Mental Mondays #1 - Coming Out Bipolar

I'm Mama, and I'm living with bipolar disorder

I’m Mama, and I’m living with bipolar disorder

Recently I posted on facebook, wondering if people wanted to know more about my personal journey with bipolar disorder. The response was overwhelmingly positive. But I realized it would be impossible to wrap everything up in one neat post… my story is long and convoluted, and continues to this day. So I’m introducing Mental Mondays. I may not get a post up every single week, but I’ll try!

You can find all of my Mental Mondays posts here.


You might be wondering why a food blogger and special diet coach would want to tell the world about her mental health issues. The stigma attached to any kind of mental weakness, especially bipolar disorder, is intense. So far, I’ve kept this topic to a minimum because I feared it would make me lose credibility. But I think the struggles I’ve been through and still face are actually what make what I have to offer so special. To put it simply, I hope others can benefit from my experience, and that writing about it will also help me.

It makes sense to talk about bipolar disorder on our real food blog because real food has been one of the (several) keys to stabilizing my mental health! Most people find out about the GAPS diet through the autism community. Our family was a bit different… we started the GAPS diet as a family more than a year and a half ago, mostly because of our son’s physical problems. After reading the book, with my history of mental health issues, it seemed like an extra-good idea for me to try it, too.

Gluten, the Gut, and the Brain

While autism is the mental health issue Dr. Natasha Campbell-McBride has focused the most energy on treating with her GAPS protocol, she explains that mental health issues such as ADHD, dyslexia, dyspraxia, depression, OCD, bipolar disorder, and schizophrenia can all be related to the same underlying imbalances of gut flora and resulting damage to the gut! She also draws connections with other physical problems ranging from digestive upsets to allergies and eczema.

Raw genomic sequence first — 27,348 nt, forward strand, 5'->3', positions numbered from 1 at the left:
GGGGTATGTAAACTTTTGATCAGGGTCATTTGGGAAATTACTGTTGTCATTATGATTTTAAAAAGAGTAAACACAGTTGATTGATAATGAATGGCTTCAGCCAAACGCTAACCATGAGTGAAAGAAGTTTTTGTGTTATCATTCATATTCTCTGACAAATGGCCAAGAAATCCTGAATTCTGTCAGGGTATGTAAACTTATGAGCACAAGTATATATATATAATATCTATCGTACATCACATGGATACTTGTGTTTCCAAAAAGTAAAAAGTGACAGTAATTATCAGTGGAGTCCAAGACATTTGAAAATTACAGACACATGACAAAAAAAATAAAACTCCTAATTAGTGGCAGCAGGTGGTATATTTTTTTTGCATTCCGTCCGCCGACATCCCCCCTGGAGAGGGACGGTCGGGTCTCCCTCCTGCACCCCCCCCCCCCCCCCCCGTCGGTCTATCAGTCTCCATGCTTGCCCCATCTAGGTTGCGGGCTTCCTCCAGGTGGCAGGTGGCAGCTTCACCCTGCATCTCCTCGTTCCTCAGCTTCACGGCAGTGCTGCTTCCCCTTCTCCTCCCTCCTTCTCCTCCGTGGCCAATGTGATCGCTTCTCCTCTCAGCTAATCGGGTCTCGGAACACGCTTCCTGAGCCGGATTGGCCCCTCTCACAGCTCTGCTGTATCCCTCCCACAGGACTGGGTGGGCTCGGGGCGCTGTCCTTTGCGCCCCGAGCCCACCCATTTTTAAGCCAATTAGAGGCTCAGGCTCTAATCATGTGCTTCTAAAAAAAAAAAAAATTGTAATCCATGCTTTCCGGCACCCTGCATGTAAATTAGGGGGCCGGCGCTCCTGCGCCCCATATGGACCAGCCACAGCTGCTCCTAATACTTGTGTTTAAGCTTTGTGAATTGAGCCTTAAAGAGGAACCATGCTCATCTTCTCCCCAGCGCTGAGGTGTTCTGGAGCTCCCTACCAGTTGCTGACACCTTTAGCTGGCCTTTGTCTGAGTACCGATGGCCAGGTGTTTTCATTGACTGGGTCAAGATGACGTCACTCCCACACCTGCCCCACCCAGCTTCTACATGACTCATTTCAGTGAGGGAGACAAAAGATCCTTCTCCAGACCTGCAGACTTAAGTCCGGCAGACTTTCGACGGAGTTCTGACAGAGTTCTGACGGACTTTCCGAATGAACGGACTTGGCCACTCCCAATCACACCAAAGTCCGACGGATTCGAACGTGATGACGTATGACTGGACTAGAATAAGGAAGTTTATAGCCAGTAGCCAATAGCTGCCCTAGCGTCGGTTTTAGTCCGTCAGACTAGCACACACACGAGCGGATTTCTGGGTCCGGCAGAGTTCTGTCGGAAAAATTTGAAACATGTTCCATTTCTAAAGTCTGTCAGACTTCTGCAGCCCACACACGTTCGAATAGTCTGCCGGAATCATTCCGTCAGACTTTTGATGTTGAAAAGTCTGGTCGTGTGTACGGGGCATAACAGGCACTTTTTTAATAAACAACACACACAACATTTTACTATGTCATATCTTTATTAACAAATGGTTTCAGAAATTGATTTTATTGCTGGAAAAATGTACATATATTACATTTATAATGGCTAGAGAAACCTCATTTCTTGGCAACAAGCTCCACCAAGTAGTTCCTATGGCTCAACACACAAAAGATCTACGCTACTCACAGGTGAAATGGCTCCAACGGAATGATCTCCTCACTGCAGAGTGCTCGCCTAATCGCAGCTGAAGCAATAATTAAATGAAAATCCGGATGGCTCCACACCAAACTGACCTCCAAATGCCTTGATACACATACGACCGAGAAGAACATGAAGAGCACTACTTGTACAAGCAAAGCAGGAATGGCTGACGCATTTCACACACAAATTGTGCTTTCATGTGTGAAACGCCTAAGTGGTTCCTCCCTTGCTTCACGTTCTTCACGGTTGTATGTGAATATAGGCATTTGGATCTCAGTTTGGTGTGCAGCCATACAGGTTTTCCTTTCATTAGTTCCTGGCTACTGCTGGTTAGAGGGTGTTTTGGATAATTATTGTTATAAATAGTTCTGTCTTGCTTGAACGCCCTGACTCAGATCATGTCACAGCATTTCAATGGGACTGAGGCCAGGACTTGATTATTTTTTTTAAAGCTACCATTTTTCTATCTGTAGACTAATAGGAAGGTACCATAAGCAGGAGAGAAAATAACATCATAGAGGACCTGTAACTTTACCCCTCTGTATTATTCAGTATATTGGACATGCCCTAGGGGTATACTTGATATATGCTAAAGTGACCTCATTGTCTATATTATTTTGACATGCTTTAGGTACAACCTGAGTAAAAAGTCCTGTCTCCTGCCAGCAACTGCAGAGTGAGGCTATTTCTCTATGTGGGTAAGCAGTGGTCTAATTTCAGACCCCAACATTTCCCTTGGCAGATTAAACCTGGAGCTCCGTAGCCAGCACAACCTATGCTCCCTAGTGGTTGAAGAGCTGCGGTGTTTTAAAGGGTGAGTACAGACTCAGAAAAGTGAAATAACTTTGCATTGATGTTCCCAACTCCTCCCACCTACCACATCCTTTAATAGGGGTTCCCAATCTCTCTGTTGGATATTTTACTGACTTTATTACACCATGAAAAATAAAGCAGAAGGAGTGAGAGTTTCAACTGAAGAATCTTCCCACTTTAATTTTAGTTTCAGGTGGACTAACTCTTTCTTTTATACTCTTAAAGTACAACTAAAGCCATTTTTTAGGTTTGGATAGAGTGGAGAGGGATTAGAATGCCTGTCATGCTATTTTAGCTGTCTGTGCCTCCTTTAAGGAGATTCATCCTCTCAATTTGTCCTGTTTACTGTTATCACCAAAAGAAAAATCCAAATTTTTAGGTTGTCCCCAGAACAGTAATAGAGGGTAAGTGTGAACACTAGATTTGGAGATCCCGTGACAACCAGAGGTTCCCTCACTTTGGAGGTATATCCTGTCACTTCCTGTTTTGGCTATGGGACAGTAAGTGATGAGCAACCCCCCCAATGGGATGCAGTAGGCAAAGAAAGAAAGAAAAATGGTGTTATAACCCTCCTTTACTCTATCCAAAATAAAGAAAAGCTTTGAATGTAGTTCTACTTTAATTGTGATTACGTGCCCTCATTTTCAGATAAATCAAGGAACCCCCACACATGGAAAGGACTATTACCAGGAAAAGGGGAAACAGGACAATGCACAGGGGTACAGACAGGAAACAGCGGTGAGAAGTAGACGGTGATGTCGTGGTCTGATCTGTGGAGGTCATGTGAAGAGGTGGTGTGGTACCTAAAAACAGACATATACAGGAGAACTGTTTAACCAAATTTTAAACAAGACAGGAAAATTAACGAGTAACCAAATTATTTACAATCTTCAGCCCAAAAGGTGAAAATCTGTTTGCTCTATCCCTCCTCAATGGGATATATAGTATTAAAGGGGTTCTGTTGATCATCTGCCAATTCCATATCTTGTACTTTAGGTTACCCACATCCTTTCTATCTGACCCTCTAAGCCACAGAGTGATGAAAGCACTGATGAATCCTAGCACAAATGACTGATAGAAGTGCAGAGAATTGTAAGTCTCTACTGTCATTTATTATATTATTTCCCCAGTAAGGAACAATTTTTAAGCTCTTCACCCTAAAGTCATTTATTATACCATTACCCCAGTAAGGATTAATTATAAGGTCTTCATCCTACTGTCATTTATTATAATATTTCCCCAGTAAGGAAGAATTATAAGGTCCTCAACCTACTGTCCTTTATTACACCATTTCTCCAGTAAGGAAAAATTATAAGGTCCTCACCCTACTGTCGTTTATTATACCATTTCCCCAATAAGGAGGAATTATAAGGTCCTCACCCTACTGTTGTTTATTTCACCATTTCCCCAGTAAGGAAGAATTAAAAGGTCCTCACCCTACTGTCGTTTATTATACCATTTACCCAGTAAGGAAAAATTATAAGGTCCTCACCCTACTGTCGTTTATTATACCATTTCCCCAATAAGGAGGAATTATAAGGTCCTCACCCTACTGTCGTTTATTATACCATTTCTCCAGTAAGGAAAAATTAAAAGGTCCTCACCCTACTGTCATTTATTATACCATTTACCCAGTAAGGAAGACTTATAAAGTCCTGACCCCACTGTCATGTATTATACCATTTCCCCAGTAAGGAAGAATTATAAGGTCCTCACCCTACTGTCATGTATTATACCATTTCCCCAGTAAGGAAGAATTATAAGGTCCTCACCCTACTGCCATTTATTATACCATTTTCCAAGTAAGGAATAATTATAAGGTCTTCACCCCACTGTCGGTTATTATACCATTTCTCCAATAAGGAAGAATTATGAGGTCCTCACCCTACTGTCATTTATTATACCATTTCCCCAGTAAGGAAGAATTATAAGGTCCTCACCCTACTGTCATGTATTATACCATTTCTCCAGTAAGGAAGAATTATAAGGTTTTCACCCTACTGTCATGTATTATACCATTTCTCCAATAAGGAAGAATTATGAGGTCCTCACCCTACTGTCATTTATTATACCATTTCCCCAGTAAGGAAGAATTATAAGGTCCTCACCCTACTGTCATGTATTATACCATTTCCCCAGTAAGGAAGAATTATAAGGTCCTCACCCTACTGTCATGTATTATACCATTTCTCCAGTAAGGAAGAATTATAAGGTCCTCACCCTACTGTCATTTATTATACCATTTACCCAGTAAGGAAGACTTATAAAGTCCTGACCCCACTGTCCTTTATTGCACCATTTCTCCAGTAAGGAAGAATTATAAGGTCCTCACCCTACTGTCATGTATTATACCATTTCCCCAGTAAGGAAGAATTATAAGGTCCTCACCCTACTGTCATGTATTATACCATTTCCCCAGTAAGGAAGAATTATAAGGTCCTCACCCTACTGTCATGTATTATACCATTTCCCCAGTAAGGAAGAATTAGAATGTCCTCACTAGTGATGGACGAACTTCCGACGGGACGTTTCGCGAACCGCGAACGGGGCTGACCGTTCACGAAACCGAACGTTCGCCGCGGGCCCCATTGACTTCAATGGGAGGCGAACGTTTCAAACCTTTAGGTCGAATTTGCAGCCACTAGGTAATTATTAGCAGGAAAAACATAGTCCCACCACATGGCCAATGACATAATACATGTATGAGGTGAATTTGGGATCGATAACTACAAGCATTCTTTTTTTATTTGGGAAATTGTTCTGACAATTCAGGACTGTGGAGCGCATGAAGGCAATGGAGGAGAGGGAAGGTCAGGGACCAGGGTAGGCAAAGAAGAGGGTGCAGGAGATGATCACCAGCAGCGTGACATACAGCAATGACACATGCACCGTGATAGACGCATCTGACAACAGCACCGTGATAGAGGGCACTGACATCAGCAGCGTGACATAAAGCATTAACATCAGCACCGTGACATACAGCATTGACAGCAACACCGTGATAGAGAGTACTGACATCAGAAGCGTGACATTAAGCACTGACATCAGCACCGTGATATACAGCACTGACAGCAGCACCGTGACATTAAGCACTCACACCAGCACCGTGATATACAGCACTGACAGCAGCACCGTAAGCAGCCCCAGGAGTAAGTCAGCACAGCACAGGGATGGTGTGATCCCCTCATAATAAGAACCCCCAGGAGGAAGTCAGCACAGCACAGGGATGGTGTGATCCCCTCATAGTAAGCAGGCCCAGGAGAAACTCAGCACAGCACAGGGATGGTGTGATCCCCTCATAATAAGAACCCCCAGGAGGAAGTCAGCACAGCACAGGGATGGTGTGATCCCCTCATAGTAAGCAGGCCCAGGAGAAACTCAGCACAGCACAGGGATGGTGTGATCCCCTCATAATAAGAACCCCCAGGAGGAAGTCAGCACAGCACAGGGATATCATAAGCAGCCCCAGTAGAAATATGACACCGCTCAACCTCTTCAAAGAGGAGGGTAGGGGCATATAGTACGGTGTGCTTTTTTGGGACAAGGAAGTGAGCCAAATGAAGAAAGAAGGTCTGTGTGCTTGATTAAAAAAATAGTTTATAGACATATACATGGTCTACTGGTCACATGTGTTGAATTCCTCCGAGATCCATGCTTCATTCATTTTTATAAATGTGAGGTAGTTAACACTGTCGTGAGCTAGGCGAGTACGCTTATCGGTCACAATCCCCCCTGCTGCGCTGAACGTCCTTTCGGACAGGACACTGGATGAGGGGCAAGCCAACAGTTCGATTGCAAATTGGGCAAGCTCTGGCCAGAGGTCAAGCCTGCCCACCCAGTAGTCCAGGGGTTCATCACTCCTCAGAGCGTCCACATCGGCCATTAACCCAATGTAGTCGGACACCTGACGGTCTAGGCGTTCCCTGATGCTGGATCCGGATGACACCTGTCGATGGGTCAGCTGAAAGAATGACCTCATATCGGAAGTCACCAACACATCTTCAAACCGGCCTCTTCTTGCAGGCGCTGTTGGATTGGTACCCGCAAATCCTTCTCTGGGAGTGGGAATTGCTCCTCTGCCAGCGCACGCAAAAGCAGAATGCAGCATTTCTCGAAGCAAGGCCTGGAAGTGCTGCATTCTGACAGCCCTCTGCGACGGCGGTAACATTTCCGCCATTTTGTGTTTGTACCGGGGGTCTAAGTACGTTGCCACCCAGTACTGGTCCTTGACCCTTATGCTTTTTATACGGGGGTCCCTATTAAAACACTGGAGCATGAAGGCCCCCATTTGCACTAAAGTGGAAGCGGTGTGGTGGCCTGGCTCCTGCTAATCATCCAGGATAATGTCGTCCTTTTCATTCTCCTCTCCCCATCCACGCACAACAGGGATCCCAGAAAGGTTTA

The research is starting to bear her out. Connections between celiac disease, gluten sensitivity, food allergies, candida overgrowth, and other forms of gut dysbiosis are starting to emerge. Here are a few studies of interest:

As we begin to understand connections between incidence of mental health issues and conditions such as celiac disease, more questions will get asked and more answers will be found. At the moment, big mysteries are still out there. Many of us have experimented with diet and have found that there are things we can do to stabilize our mental health without the use of pharmaceuticals. In this weekly-ish feature I’ll share some of the techniques that are working for me.

I am not Giving Medical Advice!

I want to be very clear from the very beginning that I am not a doctor of any kind, I am not giving medical or therapeutic advice, and I do not recommend stopping any medications which your doctor has prescribed based on the experiences I share. I am just a person with some life experience I’d like to put out into the world for consideration. If you are inspired to try something I’ve tried, please consult about it in person with qualified health care practitioners before making any changes!

Coming up next week – My first taste of what it’s like to be bipolar.

So far Mental Mondays has been all about me and my experience with bipolar, related mental issues, and GAPS. But I’d like to branch out. If you have a story about the connection between your (or your child’s) mental health and dietary or lifestyle changes, I’d love to help you share it! I’m open to guest posts and am willing to do interviews!

This post is part of Fat Tuesday, Traditional Tuesday, Gluten-Free Wednesdays, Real Food Wednesday, Simple Lives Thursday, Freaky Friday, Fight Back Friday, Sunday School.

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23 comments to Mental Mondays #1 – Coming Out Bipolar

  • I’m looking forward to reading your series. I am often asked through my blog and FB page if I know of people who have had X or X issue resolved with GAPS and now I can share your blog under another header – you’ve already been a great resource for gluten and Celiac issues. I know it’s scary to put this stuff out there, but I am sure it will help many people.

    • Thank you, Starlene! I feel like there is so much more to research and learn but hopefully the little I know and have experienced can help point folks in good directions and we can all support each other along the way!

  • Sara Grambusch

    I think it’s awesome you want to talk about this more. Talking about mental health is something that needs to happen more and what you eat has SO much to do with what your brain does. Most people don’t realize nutrition is a very serious way to help yourself.